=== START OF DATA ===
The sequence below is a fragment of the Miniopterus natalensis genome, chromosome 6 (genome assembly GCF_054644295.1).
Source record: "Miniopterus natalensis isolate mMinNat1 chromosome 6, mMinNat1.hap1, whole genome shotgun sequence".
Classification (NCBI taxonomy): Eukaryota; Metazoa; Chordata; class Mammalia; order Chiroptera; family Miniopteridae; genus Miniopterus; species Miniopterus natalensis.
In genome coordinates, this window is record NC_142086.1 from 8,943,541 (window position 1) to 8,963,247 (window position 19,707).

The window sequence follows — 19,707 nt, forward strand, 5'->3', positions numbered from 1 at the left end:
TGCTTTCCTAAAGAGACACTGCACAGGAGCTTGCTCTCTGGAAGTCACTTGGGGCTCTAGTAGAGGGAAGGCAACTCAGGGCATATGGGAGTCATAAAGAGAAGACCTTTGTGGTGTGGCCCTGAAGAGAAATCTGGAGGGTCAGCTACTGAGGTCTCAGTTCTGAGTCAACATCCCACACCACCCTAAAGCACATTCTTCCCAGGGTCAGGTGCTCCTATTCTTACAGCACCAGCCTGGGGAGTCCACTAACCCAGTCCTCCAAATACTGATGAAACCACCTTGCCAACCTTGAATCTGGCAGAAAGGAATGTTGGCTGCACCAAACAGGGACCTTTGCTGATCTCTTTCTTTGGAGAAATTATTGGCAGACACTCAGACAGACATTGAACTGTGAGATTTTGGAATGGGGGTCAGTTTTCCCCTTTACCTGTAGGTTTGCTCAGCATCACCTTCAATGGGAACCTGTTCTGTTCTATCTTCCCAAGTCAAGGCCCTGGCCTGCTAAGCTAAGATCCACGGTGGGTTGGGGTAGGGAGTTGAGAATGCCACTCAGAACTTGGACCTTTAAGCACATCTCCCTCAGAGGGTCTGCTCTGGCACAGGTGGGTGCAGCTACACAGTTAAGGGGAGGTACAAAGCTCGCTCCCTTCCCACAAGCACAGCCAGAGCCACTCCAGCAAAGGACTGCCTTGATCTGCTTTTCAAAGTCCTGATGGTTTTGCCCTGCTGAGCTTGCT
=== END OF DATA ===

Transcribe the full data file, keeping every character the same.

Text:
The sequence below is a fragment of the Miniopterus natalensis genome, chromosome 6 (genome assembly GCF_054644295.1).
Source record: "Miniopterus natalensis isolate mMinNat1 chromosome 6, mMinNat1.hap1, whole genome shotgun sequence".
Classification (NCBI taxonomy): Eukaryota; Metazoa; Chordata; class Mammalia; order Chiroptera; family Miniopteridae; genus Miniopterus; species Miniopterus natalensis.
In genome coordinates, this window is record NC_142086.1 from 8,943,541 (window position 1) to 8,963,247 (window position 19,707).

The window sequence follows — 19,707 nt, forward strand, 5'->3', positions numbered from 1 at the left end:
TGCTTTCCTAAAGAGACACTGCACAGGAGCTTGCTCTCTGGAAGTCACTTGGGGCTCTAGTAGAGGGAAGGCAACTCAGGGCATATGGGAGTCATAAAGAGAAGACCTTTGTGGTGTGGCCCTGAAGAGAAATCTGGAGGGTCAGCTACTGAGGTCTCAGTTCTGAGTCAACATCCCACACCACCCTAAAGCACATTCTTCCCAGGGTCAGGTGCTCCTATTCTTACAGCACCAGCCTGGGGAGTCCACTAACCCAGTCCTCCAAATACTGATGAAACCACCTTGCCAACCTTGAATCTGGCAGAAAGGAATGTTGGCTGCACCAAACAGGGACCTTTGCTGATCTCTTTCTTTGGAGAAATTATTGGCAGACACTCAGACAGACATTGAACTGTGAGATTTTGGAATGGGGGTCAGTTTTCCCCTTTACCTGTAGGTTTGCTCAGCATCACCTTCAATGGGAACCTGTTCTGTTCTATCTTCCCAAGTCAAGGCCCTGGCCTGCTAAGCTAAGATCCACGGTGGGTTGGGGTAGGGAGTTGAGAATGCCACTCAGAACTTGGACCTTTAAGCACATCTCCCTCAGAGGGTCTGCTCTGGCACAGGTGGGTGCAGCTACACAGTTAAGGGGAGGTACAAAGCTCGCTCCCTTCCCACAAGCACAGCCAGAGCCACTCCAGCAAAGGACTGCCTTGATCTGCTTTTCAAAGTCCTGATGGTTTTGCCCTGCTGAGCTTGCT